FIG. 6 illustrates a bottom perspective view of the slide-out system according to the present invention;

FIG. 7 illustrates an enlarged view of area 7 in FIG. 6 according to the present invention;

FIG. 8 illustrates an enlarged view of area 8 in FIG. 6 according to the present invention;

FIG. 9 illustrates a perspective view of the slide-out system according to the present invention;

FIG. 10 illustrates a perspective view of another slide-out system according to the present invention;

FIG. 11 illustrates a perspective view of the slide-out system of FIG. 10 according to the present invention;

FIG. 12 illustrates a perspective view of the slide-out system of FIG. 10 according to the present invention;

FIG. 13 illustrates a profile view of the slide-out system of FIG. 10 according to the present invention;

FIG. 14 illustrates a back profile view of an outer rail of the slide-out system of FIG. 10 according to the present invention;

FIG. 15 illustrates a perspective view of a chassis plate of the slide-out system of FIG. 10 according to the present invention;

FIG. 16 illustrates a perspective view of a stop bracket of the slide-out system of FIG. 10 according to the present invention;

FIGS. 17-19 illustrate various views of the slide-out system of FIG. 10 according to the present invention;

FIG. 20 illustrates a perspective view of a slide-out system according to a preferred embodiment of the present invention; and

FIG. 21 illustrates an enlarged view of area 21 of FIG. 20 according to the present invention.

DETAILED DESCRIPTION OF THE INVENTION

FIGS. 1-9 illustrate a preferred embodiment of a slide-out system 100 according to the present invention which includes an outer rail 102 fixed to a vehicle 101 and an inner rail 104 coupled to a slide-out room 103. The outer rail 102 and the inner rail 104 are arranged in such a way, as described in detail below, as to reduce the complexity of the slide-out system 100, allowing for cost effective robotic welding. Further, the simplified design utilizes less raw material (typically steel) allowing for reductions in manufacturing costs and reductions in the final weight of the slide-out system 100.

Turning first to FIG. 1, a cross sectional view of the vehicle 102 is shown, including the slide-out room 103 which moves into and out of the slide-out room. Generally, the outer rail 102 is fixed below a main floor 106 of the vehicle 101 while the inner rail 104 is coupled to the bottom side of the floor 107 of the slide-out room 103 by a mounting bracket 108. The inner rail 104 slides into and out of the outer rail 102, urging the slide-out room 103 to similarly slide into and out of the vehicle 101.

Since the slide-out system 100 is positioned beneath the main floor 106 of the vehicle 101, the floor 107 of the slide-out room 103 can be positioned very close to the main floor 106. In this respect, there is a minimal floor height transition between the main room of the vehicle and the slide-out room 103.

Preferably, the outer rail 102 has a generally “U” shape, including a top region and two side regions that extend down from the edges of the top region. To maintain a desired strength, the outer rail 102 is preferably composed of steel or a metal with similar properties. The inner rail 104 is preferably a hollow, elongated structure sized to fit within the outer rail 102 as seen in the Figures, and is composed of a similar metal such as steel. Both the outer rail 102 and the inner rail 104, however, may have different shapes according to the present invention. For example, the inner rail 104 may have a shape similar to an I-beam or the outer rail 102 may extend around the inner rail 104, leaving only a narrow strip exposed down its middle.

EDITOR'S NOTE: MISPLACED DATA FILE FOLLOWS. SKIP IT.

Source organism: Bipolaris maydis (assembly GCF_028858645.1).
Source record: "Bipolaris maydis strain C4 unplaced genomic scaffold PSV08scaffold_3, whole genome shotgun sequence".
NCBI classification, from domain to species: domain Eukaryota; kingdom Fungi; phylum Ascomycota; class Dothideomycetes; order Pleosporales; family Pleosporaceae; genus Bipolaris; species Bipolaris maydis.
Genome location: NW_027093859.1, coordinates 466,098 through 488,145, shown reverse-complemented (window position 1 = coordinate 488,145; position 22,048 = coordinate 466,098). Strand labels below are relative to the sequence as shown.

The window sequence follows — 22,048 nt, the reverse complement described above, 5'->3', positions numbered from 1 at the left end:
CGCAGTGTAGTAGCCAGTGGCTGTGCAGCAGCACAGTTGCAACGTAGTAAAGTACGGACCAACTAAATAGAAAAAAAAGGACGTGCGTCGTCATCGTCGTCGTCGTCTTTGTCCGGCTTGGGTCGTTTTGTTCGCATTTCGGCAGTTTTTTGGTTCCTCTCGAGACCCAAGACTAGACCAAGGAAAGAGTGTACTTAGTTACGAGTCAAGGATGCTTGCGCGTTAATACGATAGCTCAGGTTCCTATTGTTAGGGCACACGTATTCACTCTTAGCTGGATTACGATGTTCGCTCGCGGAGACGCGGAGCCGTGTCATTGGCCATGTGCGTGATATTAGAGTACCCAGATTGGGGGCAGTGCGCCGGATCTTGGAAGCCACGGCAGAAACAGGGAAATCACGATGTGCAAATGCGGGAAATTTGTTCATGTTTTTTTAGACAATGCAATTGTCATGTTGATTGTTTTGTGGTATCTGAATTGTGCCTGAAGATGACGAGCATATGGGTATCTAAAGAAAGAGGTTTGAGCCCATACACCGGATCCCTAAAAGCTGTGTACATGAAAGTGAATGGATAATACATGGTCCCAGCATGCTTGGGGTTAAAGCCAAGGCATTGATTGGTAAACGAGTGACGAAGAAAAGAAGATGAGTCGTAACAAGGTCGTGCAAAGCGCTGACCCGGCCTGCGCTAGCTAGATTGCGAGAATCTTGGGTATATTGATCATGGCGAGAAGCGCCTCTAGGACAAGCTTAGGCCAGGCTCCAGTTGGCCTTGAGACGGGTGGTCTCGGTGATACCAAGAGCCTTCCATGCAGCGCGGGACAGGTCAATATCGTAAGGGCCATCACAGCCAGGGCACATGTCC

As seen in FIGS. 2-8, a gear bracket 112 is mounted to each side of the outer rail 102, extending beyond the thickness of the inner rail 104. Each side of the gear bracket 112 is additionally locked together by a support bolt 112a, which provides further lateral stability to the gear rack 112, especially while the slide-out system 100 is in operation.

An axle 113 is rotatably coupled to each side of the gear bracket 112 to support a rail gear 118 and an adjacent support roller 116. The support roller 116 contacts a lower surface of the inner rail 104 to provide support for the inner rail 104 and ultimately to the slide-out room 103. The rail gear 118 is positioned adjacent to the support roller 116 and engages a rack 110 (e.g., a gear rack, chain, punched tube/metal, etc.) that is positioned along a portion of the inner rail 104.

As best seen in FIG. 6, the inner rail 104 includes a stop 109 that contacts the support roller 116 when the inner rail 104 is in an extended position. This prevents the inner rail 104, and thus the slide-out room 103 from being over-extended and causing damage. Preferably, the position of the stop 109 is adjustable, allowing the maximum extension of the inner rail 104 to be adjusted to accommodate different sizes of slide-out rooms.

As seen in FIG. 9, the axle 113 and thus the support roller 116 and rail gear 118, are connected to a drive shaft 128. The drive shaft 128 provides the rotational power generated from an electric motor 132 through gearbox 130. In this respect, the motor 132 causes the rail gear 118 to rotate in one direction or another and therefore urge the inner rail 104 in a proximal or distal direction in relation to the vehicle 101. Alternatively, the motor 132 may be located on or immediately adjacent to said outer rail so as to drive rail gear 118. Optionally, the motor 132 may also include a removable brake as known in the art.